The social nature of technological artefacts
In the last part of this blog-post series I talked about the fussiness of some technical artefacts. With fussiness I meant that clearly formulated goals and use plans do not exist for these technical artefacts. Rather, these goals and use plans seem to surface after the artefact has already been in use for a while.
Let me add another layer to this ambivalence: the social layer. As we will see below, the social aspect of an artefact can actually revoke its function, which then makes us question the original definition of technical artefacts (see part II), i.e. that they have functions that realise goals and are described in use plans.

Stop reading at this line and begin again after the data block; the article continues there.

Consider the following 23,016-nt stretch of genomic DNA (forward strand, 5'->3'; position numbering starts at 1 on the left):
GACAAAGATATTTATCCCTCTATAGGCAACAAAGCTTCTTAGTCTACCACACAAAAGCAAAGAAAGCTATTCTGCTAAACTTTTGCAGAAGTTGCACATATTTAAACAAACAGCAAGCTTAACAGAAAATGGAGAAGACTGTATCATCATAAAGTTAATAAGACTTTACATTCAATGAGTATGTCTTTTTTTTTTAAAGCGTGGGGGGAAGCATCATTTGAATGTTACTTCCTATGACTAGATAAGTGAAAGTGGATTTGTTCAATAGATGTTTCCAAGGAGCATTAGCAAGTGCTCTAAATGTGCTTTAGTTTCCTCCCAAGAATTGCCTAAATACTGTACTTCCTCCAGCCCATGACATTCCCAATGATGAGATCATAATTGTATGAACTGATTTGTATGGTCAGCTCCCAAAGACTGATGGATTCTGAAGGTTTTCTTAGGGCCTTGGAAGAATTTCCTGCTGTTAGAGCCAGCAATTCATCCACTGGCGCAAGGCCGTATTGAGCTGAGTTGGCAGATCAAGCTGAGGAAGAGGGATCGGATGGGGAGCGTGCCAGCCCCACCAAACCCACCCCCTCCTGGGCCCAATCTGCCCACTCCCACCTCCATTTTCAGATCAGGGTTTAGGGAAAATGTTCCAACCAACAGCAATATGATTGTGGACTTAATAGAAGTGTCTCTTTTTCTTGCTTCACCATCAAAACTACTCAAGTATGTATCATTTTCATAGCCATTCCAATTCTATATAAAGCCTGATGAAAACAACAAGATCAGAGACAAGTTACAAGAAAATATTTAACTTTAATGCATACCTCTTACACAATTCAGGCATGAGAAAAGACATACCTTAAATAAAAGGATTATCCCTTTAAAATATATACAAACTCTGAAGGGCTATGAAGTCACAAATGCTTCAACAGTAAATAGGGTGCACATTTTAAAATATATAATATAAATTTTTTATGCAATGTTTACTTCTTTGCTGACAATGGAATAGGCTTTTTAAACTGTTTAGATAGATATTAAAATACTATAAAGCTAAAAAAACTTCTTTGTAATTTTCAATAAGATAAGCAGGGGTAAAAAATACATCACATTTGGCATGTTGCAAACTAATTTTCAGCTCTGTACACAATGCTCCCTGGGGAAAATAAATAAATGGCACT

Technical systems with a pronounced social aspect are referred to as hybrid systems. An example of this is a transport-analysis system that uses voluntarily solicited smartphone acceleration data for the determination of road “bumpiness”. This system consists not only of the obvious technical artefacts (communication links, web servers, cell phones, etc.), but also of social facets such as solicitation mechanisms (public relations, reward systems, etc.). As you can see, this kind of technical system is not merely technical; it also has a strong social part and is thus a hybrid system.